Georgia Congressional Delegation Urges FCC, NTIA to Delay BEAD Dates

WASHINGTON, December 13, 2022 – Senators and witnesses criticized the inaccuracies in the Federal Communications Commission’s new national broadband map, although some said a robust challenge process could correct those flaws.

The comments came during a hearing held Tuesday by the Senate Subcommittee on Communications, Media, and Broadband. The FCC expected the first draft of its map – which displays location-level broadband-availability data nationwide – to be somewhat inaccurate.

The agency has continuously encouraged state and Tribal governments, service providers, individuals, and other stakeholders to challenge its data on an ongoing basis. Still, many say the map’s first draft is concerningly flawed.

“Broadband is not just a communications issue. It’s an economic issue, it’s a workforce issue, it’s a public safety issue, and it’s a healthcare issue,” said Sen. Jacky Rosen, D-Nev., at Tuesday’s hearing. “And that’s why I’m so severely disappointed by the recent broadband map’s release by the FCC which vastly overstate[s] current coverage in rural Nevada.”

Once iteratively improved, the map will provide accurate, granular data that are far superior to the FCC’s previous census-block-level Form 477 model, many say. “The FCC’s first draft of new broadband maps is an excellent start,” said Michael Powell, CEO of NCTA – The Internet & Television Association and a former FCC chairman.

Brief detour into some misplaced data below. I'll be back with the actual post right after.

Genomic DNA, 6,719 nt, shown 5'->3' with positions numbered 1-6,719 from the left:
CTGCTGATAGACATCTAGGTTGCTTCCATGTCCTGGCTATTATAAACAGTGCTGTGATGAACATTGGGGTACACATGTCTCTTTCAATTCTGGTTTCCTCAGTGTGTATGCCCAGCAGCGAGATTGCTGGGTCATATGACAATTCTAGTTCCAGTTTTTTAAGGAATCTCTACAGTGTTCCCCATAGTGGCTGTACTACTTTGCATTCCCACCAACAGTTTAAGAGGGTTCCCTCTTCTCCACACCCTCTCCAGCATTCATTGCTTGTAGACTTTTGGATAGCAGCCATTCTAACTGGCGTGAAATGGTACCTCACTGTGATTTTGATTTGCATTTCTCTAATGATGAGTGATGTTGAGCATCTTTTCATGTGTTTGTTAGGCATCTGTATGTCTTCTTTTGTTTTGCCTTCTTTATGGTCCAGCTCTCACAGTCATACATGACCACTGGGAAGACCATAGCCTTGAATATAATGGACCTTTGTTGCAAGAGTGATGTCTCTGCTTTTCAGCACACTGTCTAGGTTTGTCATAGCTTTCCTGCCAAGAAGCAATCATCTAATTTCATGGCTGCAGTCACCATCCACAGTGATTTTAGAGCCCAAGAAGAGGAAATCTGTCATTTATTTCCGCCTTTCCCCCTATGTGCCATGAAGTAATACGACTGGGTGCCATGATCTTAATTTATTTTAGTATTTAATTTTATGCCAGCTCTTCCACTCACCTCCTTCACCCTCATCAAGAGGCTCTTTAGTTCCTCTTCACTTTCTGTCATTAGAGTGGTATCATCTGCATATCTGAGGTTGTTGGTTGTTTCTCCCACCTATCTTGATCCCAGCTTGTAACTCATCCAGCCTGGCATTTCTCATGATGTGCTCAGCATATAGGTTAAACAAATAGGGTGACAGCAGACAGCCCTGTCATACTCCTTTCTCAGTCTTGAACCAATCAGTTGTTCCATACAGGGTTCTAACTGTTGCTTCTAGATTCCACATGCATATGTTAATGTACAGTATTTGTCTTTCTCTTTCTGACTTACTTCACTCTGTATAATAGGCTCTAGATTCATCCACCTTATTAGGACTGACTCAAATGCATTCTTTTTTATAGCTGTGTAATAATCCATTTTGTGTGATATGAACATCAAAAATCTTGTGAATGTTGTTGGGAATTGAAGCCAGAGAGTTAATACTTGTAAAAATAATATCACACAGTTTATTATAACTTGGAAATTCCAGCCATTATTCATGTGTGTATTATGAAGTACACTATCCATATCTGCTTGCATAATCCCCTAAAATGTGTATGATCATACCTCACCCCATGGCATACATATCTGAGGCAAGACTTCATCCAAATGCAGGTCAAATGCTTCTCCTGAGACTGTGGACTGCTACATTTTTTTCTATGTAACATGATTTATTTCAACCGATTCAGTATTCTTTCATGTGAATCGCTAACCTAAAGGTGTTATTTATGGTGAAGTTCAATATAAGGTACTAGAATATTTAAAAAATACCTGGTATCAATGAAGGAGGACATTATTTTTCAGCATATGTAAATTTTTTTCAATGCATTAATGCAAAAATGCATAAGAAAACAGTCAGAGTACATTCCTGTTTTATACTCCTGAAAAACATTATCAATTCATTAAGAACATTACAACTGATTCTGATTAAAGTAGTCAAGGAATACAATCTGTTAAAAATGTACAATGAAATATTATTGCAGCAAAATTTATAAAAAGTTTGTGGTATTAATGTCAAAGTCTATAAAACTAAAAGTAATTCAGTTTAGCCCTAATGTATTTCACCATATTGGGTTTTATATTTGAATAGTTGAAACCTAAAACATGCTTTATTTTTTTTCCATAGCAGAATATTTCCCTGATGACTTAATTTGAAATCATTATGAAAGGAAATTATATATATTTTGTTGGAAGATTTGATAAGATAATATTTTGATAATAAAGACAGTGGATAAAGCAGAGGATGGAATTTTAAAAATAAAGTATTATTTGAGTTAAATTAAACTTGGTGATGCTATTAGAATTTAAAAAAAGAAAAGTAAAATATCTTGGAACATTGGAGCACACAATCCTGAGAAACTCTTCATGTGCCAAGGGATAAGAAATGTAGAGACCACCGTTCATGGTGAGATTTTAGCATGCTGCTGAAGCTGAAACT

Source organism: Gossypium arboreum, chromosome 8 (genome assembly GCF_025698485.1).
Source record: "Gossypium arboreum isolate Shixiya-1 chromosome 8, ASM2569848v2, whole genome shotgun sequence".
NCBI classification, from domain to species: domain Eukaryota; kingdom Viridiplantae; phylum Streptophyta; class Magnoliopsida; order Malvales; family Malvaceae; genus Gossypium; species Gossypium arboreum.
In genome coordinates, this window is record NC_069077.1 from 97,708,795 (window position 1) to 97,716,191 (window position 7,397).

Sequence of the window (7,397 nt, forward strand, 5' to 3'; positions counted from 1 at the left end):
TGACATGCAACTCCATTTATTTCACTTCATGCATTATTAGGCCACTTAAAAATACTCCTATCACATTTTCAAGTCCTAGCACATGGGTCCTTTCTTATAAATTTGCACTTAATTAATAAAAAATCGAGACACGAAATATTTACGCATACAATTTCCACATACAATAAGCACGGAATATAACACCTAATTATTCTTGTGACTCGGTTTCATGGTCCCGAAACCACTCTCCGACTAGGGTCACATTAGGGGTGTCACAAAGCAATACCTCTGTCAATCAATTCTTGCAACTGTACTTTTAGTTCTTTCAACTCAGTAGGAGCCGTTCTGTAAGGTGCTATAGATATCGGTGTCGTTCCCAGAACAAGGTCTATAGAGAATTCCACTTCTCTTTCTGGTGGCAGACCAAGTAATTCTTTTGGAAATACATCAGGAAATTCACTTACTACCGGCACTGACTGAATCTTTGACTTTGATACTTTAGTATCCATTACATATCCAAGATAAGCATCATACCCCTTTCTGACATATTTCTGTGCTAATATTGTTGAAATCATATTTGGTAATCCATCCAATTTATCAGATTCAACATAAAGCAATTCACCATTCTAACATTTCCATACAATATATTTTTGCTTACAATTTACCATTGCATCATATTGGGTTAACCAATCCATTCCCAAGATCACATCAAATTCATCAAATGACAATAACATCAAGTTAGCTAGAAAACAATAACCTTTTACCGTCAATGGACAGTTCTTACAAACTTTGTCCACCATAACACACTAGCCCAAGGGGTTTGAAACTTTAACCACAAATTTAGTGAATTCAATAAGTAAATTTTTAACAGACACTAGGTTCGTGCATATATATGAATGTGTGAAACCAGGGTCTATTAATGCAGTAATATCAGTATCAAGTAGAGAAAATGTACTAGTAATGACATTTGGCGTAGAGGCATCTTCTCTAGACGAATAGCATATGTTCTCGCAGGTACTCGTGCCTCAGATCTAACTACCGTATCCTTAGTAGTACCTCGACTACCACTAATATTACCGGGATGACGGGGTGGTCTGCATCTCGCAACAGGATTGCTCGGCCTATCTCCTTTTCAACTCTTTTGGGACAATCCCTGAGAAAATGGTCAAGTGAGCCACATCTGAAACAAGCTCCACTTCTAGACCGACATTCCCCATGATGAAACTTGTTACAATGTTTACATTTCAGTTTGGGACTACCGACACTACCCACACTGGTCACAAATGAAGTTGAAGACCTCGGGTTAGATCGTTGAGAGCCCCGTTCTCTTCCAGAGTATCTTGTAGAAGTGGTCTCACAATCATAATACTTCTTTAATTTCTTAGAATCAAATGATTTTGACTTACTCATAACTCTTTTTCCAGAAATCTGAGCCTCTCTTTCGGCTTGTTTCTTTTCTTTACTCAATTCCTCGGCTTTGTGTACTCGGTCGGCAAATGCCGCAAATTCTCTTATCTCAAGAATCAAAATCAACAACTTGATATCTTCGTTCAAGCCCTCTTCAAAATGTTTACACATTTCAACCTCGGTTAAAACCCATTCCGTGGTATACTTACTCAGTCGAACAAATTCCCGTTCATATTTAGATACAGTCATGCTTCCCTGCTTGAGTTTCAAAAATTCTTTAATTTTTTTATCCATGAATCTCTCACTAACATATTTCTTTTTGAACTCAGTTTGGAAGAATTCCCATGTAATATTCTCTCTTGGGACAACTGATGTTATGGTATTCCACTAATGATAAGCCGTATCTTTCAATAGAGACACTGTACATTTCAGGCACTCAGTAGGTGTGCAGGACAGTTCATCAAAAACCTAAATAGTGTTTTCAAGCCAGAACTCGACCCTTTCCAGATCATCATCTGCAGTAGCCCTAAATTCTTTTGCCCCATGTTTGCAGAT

“But we will need to continually refine them and faithfully and consistently use them as an authoritative source across many programs if we want good results.”

The map’s effect on broadband funding

The map’s data will largely determine the allocation of the $42.45 billion Broadband Equity, Access, and Deployment program, which is scheduled to be announced by June 30, 2023. To be included in the allocation process, challenges should be submitted by January 13, the National Telecommunications and Information Administration has stated. Given the difficulties of the challenge processes, many state broadband officials and industry experts say January 13 is too soon for sufficient corrections to be made.

“In New Mexico, we estimate that the fabric (the FCC’s dataset of broadband serviceable locations) is missing tens of thousands of eligible serviceable locations, losing up to $500M in the funding allocation,” Kimball Sekaquaptewa, chair of the Connect New Mexico Council, told the subcommittee in a prepared statement. “We ask that NTIA extend the January 13, 2023 deadline to submit challenges to the FCC’s preliminary broadband map.”

According to the Subcommittee Chairman Ben Ray Lujan, D-N.M., up to 37,000 locations in New Mexico are “unaccounted for” in the map. What’s more, the commission’s data appears to be in error for 138,000 locations in West Virginia, said the state’s Republican senator, Shelley Moore Capito. In response to Capito’s questioning, Jonathan Spalter, president and CEO of trade group US Telecom, emphasized that an accurate map will depend on a vigorous challenge process.

“It would be a complete undermining of the law if the NTIA were to move forward with maps that had not been subject to that rigorous review process,” Spalter added.

“We really are in a crunch period,” Powell said.

However, some states are unable to fully participating in the challenge processes. One east-coast broadband official told Broadband Breakfast that although the official’s state challenged the map’s location data, it will not challenge the map’s availability data. “The juice isn’t worth the squeeze,” the official said, explaining that the state’s broadband office needed to direct its finite resources elsewhere.